The Invisible Trauma

In the wake of the ongoing pandemic, state governments all over the country issuing stay-at-home orders, movie theaters and other entertainment venues are losing millions possibly billions of dollars. Thankfully for the movie industry streaming services have in this time will help with maintaining revenues and funding future movies when the pandemic inevitably ends. 

“The Invisible Man” is a movie with a star leading actress, Elisabeth Moss of “The Handmaid’s Tale”, and a recognizable title and concept that people will gravitate towards. The overall message and tone of the film towards sexual harassment and the MeToo movement will also resonate with many audience members and feels more similar to terrifying reality than science-fiction. 

The script written by the same man as the original cult classic “Saw” and “Insidious,” Leigh Whannell, is gripping, especially in the middle of the film with the suspense. As a director, he uses his Horror roots to great effect especially during the scenes when people during action scenes in a hospital. 

Elisabeth Moss is the center of attention for the film and gives a great performance especially when in a state of frenzy and panic. She portrays the protagonist, Cecilia, as more frightful and paranoid in the beginning and then grows considerably stronger and fiercer by the end of the film. The ensemble cast, while nothing oscar worthy, is competent and likable enough to accompany Moss in her film.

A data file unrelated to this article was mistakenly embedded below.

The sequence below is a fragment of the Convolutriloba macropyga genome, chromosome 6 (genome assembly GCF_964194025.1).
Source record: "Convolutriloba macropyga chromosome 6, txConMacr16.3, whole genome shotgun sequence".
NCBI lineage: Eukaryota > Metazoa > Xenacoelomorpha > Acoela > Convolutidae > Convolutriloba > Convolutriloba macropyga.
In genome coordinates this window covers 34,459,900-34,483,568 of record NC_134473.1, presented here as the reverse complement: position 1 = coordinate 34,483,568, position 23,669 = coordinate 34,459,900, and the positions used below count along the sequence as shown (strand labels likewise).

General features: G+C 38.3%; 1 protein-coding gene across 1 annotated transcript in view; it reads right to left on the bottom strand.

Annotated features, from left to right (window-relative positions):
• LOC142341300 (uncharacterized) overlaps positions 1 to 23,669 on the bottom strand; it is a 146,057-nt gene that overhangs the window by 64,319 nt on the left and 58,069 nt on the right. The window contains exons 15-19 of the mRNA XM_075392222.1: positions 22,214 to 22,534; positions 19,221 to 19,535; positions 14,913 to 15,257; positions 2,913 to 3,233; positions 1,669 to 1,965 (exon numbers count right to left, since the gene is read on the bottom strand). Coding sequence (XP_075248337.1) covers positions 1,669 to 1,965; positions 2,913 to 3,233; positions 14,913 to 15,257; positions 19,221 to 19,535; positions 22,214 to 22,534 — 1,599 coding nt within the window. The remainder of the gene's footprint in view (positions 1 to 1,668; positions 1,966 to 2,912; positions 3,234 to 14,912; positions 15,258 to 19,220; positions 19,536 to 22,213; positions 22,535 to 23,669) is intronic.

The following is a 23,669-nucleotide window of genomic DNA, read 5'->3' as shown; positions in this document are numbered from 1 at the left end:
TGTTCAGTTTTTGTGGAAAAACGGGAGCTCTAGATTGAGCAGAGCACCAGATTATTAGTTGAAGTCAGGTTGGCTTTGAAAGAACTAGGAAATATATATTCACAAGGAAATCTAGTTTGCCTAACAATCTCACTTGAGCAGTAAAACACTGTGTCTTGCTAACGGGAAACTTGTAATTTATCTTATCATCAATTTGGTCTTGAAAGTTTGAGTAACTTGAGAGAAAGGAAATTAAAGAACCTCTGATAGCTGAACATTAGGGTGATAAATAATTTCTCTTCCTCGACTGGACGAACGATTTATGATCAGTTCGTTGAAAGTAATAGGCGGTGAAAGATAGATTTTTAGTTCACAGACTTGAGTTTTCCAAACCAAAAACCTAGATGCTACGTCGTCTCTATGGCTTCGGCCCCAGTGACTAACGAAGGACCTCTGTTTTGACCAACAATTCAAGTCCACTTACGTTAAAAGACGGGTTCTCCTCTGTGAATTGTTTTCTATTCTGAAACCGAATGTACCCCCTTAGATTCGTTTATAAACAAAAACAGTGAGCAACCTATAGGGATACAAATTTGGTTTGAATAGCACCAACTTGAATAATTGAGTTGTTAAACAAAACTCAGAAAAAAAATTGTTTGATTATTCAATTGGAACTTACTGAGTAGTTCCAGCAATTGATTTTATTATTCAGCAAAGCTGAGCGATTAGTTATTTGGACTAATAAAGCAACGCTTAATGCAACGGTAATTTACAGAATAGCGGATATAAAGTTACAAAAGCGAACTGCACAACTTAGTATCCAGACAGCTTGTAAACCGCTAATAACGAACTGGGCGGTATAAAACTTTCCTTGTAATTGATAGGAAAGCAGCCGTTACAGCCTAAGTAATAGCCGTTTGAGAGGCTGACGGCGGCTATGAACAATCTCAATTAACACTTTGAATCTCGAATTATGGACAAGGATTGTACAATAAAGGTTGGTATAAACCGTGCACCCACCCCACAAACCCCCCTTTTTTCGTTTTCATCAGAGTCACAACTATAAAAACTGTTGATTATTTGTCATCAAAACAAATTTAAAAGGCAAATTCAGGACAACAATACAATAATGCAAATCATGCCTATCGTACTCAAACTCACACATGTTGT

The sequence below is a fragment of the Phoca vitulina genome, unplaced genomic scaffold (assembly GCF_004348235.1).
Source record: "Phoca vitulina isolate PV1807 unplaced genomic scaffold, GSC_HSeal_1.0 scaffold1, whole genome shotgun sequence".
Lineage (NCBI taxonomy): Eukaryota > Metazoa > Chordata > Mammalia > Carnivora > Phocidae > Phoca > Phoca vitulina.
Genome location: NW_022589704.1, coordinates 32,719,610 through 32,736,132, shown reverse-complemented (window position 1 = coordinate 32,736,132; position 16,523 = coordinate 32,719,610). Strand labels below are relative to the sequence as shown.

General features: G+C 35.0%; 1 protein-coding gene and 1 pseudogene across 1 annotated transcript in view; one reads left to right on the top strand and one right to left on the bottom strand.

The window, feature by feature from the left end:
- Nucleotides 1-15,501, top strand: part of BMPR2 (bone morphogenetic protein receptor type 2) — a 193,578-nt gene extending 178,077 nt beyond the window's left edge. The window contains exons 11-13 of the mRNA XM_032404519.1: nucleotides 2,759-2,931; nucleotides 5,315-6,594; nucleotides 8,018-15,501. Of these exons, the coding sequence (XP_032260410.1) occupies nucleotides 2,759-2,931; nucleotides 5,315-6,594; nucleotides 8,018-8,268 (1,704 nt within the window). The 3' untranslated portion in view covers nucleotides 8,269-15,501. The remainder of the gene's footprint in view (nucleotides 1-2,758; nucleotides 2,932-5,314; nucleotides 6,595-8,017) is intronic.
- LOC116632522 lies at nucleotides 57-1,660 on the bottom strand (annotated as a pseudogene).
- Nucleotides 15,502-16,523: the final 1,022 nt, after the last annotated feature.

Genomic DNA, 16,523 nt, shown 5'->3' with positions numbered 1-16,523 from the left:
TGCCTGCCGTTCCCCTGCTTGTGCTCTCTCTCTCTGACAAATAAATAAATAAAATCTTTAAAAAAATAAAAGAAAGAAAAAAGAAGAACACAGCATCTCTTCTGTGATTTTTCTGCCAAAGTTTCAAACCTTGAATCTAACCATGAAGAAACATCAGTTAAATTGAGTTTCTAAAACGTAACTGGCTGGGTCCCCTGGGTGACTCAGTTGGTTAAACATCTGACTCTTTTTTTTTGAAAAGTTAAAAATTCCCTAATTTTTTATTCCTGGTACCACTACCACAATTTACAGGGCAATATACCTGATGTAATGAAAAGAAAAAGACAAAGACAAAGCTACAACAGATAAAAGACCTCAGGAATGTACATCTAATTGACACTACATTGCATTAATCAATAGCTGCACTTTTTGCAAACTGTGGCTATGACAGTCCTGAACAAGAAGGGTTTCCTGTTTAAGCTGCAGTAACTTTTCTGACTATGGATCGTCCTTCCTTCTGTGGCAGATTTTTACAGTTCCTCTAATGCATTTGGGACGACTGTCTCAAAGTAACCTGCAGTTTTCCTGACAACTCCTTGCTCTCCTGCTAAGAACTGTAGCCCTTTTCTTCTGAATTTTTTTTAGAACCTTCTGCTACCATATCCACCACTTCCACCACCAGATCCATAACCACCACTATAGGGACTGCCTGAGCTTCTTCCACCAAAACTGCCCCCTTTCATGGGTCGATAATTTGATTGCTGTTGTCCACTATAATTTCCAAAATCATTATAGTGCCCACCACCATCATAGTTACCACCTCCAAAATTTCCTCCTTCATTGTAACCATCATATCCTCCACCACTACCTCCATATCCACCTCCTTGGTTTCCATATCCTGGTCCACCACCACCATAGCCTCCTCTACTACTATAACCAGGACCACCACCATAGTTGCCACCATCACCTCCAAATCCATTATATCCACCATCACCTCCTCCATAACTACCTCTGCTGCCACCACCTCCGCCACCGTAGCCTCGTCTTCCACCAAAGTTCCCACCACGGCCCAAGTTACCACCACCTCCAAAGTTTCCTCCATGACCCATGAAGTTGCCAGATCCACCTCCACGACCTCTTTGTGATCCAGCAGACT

The only major gripe with the film is the message given at the end of the film involving the villain. This message is deeply unsettling to me personally, however, I can not discount the incredible job done during the rest of the film. This movie transcends the early year horror trap that so many films fall into (I’m looking at you “The Turning”) and will keep people entertained during this arduous time of social distancing.